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Posted 28 June 2022 - 03:18

I have to wonder if it's due to the grip characteristics of today's tires. Maybe the feedback or lack of doesn't allow a rider to get a sense of the limit any other way.



#7 tonyed

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Posted 28 June 2022 - 09:42

Having suffered multiple injuries racing back in the 60s-80s which still plague me today I do not wish to see riders suffer material injury due to crashes. Obviously many of todays circuits are much safer with larger run off areas, less armco, less 4 inch diameter wooden posts connected by fence wire, so the lack of perceived injury threat encourages the riders to, in many cases, ride beyond the capabilities of themselves as riders and the machines performance.

The commentators call it 'biting the screen', just hanging on and hoping to put in one mega fast lap and all too often end up binning it. This brings out the yellow flag and until the marshals clear the miscreant and the wreckage away all other competitors are unable to put in their fast laps. During a 15 minute qualifying session, multiple crashes can loose those who do not crash considerable time.

There are quite a few in each of the 3 classes who are serial crashers, but there is no 'punishment' for them, providing they don't crash under a 'yellow' the 'punishment' is too the other riders.

Perhaps a 'yellow' and 'red' card system as in football, where the crashes of the persistent miscreants tot up until punishment is exacted.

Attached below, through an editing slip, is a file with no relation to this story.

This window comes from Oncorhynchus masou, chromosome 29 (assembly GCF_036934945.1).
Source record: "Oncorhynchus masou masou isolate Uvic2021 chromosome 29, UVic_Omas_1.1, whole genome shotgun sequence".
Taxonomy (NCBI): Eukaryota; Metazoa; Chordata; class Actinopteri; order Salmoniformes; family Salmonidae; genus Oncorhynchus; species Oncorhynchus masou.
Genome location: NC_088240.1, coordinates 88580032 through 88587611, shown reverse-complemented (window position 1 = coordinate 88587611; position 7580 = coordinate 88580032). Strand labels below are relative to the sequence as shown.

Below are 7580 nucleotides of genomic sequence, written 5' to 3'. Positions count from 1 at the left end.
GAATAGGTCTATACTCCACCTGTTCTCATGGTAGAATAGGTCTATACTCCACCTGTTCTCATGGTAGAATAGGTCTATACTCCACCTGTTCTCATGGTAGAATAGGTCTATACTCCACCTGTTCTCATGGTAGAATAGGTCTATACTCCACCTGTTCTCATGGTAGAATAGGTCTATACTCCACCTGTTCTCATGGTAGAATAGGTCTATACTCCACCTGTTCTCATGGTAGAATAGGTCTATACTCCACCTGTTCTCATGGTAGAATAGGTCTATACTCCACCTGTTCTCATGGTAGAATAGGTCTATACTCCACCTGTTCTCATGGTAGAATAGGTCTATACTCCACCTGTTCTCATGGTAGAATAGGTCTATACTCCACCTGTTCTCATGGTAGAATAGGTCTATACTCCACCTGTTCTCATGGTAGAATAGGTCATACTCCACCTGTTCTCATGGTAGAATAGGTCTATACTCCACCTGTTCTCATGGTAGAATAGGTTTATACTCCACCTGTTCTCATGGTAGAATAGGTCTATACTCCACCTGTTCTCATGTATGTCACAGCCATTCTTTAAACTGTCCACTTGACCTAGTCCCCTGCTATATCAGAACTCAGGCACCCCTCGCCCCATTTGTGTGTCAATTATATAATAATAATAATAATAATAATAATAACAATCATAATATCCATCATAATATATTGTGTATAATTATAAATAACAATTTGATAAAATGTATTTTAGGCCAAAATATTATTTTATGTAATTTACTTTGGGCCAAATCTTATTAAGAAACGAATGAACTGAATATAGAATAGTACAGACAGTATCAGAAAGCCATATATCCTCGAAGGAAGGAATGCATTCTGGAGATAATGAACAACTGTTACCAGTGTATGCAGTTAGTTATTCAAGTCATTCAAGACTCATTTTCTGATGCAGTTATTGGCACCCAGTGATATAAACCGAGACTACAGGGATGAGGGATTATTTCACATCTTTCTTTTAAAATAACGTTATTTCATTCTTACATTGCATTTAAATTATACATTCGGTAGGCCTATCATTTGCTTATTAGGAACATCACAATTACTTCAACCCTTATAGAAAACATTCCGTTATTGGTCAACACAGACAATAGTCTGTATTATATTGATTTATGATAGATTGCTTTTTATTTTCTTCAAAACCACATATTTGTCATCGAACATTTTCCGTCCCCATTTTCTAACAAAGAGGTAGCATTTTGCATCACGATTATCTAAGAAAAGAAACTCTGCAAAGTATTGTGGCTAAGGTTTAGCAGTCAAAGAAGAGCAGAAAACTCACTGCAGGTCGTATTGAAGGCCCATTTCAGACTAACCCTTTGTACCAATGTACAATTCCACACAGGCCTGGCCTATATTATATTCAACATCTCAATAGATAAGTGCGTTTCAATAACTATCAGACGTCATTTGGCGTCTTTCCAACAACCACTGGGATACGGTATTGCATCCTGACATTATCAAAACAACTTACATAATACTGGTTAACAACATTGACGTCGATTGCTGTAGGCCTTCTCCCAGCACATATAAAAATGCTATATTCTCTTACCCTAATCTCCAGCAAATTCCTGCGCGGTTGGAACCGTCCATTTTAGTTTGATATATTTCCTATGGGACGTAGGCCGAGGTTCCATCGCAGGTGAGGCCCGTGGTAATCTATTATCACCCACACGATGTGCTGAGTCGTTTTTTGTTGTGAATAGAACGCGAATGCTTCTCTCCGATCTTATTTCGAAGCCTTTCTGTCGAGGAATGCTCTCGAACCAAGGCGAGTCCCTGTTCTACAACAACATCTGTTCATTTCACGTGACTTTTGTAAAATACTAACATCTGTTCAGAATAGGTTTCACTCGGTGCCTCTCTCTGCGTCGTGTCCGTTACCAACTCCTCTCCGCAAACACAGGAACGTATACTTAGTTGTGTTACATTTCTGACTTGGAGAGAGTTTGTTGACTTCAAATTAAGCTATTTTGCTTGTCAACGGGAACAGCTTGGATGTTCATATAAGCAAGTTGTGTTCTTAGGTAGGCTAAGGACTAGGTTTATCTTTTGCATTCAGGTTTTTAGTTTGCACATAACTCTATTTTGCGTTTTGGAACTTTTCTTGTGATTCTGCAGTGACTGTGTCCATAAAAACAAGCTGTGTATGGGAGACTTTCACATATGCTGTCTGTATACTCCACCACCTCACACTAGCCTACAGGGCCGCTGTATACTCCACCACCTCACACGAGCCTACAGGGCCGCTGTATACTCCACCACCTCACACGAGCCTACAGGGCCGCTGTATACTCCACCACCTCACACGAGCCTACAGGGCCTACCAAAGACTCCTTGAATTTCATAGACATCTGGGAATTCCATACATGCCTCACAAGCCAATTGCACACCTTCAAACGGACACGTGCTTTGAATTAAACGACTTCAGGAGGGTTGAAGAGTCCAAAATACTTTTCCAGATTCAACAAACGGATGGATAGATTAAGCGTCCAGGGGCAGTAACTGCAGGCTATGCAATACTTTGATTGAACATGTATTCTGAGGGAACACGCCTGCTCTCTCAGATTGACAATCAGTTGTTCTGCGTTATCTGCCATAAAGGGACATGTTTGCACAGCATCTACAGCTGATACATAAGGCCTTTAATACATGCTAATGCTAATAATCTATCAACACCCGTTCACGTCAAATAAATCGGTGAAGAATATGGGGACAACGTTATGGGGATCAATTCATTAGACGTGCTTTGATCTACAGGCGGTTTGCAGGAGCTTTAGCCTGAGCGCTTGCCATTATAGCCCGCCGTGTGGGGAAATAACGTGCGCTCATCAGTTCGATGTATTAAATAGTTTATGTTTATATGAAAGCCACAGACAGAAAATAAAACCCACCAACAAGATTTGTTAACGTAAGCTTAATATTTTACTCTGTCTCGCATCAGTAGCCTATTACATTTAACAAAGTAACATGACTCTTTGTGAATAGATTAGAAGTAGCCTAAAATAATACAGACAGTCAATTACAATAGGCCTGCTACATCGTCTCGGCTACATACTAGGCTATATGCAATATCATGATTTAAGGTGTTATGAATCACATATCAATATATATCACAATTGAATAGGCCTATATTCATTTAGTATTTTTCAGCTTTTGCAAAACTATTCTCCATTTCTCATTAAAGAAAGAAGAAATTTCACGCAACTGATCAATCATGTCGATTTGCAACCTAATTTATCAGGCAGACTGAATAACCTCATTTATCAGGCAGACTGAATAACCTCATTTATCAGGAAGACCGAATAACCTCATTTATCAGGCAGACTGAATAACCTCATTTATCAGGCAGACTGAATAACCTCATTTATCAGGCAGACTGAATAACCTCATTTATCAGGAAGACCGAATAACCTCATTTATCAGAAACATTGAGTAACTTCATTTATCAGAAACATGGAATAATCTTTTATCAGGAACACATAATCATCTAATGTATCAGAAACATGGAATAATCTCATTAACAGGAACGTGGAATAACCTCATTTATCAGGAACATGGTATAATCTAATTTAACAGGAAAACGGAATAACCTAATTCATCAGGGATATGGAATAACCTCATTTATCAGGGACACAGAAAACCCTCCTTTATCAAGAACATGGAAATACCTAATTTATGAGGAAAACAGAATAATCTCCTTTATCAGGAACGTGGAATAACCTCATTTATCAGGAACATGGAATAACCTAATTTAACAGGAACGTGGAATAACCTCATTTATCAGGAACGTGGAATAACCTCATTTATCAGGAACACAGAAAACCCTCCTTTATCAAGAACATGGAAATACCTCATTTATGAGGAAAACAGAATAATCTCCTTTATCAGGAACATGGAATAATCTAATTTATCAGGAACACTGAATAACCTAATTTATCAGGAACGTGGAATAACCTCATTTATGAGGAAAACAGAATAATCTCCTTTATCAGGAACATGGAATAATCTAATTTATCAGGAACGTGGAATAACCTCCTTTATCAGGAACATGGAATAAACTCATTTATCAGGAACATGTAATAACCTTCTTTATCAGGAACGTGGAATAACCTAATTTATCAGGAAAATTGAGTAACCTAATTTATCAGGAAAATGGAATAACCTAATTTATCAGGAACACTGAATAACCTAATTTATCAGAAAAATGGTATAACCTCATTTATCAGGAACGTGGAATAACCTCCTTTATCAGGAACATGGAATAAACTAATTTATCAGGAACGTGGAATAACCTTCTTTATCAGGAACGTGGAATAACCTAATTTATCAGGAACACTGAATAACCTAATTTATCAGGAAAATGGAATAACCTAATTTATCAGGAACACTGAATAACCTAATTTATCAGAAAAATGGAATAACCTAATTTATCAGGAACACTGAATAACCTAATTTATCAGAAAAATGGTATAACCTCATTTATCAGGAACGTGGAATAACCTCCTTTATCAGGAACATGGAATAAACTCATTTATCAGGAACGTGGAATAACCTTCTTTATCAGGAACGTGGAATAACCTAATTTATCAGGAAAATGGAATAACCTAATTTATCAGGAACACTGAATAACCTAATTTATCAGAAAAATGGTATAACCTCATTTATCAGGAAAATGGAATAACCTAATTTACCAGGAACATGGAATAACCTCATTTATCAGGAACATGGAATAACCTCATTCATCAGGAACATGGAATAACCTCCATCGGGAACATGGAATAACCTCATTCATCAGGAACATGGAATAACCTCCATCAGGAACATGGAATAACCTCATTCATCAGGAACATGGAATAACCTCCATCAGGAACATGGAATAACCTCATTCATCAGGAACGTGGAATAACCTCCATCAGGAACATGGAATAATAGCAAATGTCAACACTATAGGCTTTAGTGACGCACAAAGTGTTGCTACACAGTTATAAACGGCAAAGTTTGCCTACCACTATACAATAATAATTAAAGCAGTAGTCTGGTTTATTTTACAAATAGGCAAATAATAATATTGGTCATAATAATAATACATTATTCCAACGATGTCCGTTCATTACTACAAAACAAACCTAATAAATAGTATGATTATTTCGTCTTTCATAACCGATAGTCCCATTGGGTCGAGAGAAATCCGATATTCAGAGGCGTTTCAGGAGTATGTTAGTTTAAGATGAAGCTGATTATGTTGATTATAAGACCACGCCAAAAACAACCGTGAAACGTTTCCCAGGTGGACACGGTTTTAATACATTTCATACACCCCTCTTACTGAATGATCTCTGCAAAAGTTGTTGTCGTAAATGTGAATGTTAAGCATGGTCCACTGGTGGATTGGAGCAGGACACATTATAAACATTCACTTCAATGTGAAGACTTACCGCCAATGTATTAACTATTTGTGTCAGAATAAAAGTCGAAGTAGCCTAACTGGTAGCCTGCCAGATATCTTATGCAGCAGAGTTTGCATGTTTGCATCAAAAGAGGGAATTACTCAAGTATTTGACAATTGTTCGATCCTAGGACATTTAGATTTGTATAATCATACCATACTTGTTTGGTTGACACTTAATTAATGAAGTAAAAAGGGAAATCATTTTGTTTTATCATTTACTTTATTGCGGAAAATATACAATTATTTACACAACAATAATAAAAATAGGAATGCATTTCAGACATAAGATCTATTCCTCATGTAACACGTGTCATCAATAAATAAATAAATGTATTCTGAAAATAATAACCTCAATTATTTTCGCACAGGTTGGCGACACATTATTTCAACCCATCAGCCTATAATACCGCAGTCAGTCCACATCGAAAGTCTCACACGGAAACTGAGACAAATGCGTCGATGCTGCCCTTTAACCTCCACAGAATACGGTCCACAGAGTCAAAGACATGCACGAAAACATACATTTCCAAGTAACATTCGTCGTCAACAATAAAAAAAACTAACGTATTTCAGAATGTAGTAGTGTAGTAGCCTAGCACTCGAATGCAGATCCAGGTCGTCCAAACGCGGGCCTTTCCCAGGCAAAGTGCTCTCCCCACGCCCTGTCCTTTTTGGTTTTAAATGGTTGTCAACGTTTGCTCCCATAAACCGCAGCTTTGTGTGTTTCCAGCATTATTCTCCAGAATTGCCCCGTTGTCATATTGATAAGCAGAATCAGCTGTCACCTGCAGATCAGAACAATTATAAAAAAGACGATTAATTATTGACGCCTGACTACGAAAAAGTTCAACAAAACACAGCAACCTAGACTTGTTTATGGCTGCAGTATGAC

Whatever - no one in the 'management' of the sport, either Race Direction or the Rule makers seems bothered by this they are far more interested in a slight infringements of the track limit, rather than addressing riders who persistently prevent full use of the short time available in qualifying.


Edited by tonyed, 28 June 2022 - 14:10.


#8 GregThomas

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Posted 28 June 2022 - 20:49

Agree completely. There should be some penalty for a crash other than machine damage,  From the riders perspective the current circuits make crashing - or at least a fall - pretty much penalty free. It'd be interesting to find out if any of the teams give a financial penalty to the riders for damage costs. There are several current riders that, if I were a team boss, I'd write damage cost recovery clauses into any contract.



#9 tonyed

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Posted 29 June 2022 - 05:43